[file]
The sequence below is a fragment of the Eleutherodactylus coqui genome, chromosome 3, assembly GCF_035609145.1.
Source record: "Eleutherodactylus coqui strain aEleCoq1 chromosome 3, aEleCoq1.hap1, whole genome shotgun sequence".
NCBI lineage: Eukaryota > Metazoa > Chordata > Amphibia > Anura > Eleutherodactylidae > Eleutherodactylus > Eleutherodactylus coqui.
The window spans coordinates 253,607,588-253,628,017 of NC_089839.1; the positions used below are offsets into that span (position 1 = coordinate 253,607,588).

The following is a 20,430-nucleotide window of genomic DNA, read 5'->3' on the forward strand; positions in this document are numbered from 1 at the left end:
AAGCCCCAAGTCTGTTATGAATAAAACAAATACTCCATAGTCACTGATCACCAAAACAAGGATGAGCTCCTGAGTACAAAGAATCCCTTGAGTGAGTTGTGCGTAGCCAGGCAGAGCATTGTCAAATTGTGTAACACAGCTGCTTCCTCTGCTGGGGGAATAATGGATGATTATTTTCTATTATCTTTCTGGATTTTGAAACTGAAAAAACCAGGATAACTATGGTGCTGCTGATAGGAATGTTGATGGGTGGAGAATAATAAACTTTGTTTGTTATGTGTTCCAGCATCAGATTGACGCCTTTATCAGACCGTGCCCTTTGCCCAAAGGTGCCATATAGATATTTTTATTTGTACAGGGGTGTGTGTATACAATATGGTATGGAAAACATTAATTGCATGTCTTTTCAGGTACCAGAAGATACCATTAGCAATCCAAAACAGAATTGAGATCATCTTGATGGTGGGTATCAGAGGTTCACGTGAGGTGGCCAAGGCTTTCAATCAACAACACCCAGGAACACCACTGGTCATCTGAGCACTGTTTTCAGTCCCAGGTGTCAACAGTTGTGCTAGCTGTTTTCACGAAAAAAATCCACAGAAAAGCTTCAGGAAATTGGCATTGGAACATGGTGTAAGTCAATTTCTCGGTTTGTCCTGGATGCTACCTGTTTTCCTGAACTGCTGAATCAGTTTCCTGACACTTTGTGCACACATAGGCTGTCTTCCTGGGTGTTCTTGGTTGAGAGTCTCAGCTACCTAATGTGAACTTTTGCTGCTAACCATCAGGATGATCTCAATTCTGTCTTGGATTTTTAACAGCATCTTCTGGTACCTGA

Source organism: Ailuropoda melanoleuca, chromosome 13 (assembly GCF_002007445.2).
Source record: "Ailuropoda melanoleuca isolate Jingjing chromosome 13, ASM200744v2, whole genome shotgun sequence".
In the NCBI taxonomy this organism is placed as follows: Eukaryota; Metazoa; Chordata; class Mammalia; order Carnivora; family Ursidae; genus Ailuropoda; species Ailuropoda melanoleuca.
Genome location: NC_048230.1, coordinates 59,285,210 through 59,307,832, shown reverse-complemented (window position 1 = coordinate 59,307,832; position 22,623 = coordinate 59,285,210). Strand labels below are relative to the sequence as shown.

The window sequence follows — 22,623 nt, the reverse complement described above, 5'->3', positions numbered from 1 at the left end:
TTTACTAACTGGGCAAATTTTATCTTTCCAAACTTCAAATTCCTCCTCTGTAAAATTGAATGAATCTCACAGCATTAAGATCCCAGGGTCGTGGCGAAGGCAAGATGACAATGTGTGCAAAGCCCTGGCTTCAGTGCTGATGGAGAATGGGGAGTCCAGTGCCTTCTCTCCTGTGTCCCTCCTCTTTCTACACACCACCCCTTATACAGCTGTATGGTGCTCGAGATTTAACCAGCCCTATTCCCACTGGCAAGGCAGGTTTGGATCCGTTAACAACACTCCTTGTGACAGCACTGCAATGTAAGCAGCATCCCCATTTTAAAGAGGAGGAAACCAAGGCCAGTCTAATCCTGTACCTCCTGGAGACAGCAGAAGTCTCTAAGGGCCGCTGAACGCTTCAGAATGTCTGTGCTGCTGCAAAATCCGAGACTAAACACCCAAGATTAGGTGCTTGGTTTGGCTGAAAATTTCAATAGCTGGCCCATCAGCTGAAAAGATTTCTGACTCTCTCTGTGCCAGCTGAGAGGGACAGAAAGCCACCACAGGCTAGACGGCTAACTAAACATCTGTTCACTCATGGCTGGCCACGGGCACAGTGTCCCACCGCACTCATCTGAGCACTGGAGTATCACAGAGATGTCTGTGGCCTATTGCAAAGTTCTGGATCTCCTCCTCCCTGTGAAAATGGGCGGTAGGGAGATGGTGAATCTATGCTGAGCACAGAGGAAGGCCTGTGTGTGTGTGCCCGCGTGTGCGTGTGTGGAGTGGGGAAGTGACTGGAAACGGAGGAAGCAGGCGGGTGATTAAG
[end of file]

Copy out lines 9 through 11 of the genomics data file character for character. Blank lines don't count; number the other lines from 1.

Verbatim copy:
In the NCBI taxonomy this organism is placed as follows: Eukaryota; Metazoa; Chordata; class Mammalia; order Carnivora; family Ursidae; genus Ailuropoda; species Ailuropoda melanoleuca.
Genome location: NC_048230.1, coordinates 59,285,210 through 59,307,832, shown reverse-complemented (window position 1 = coordinate 59,307,832; position 22,623 = coordinate 59,285,210). Strand labels below are relative to the sequence as shown.

The window sequence follows — 22,623 nt, the reverse complement described above, 5'->3', positions numbered from 1 at the left end: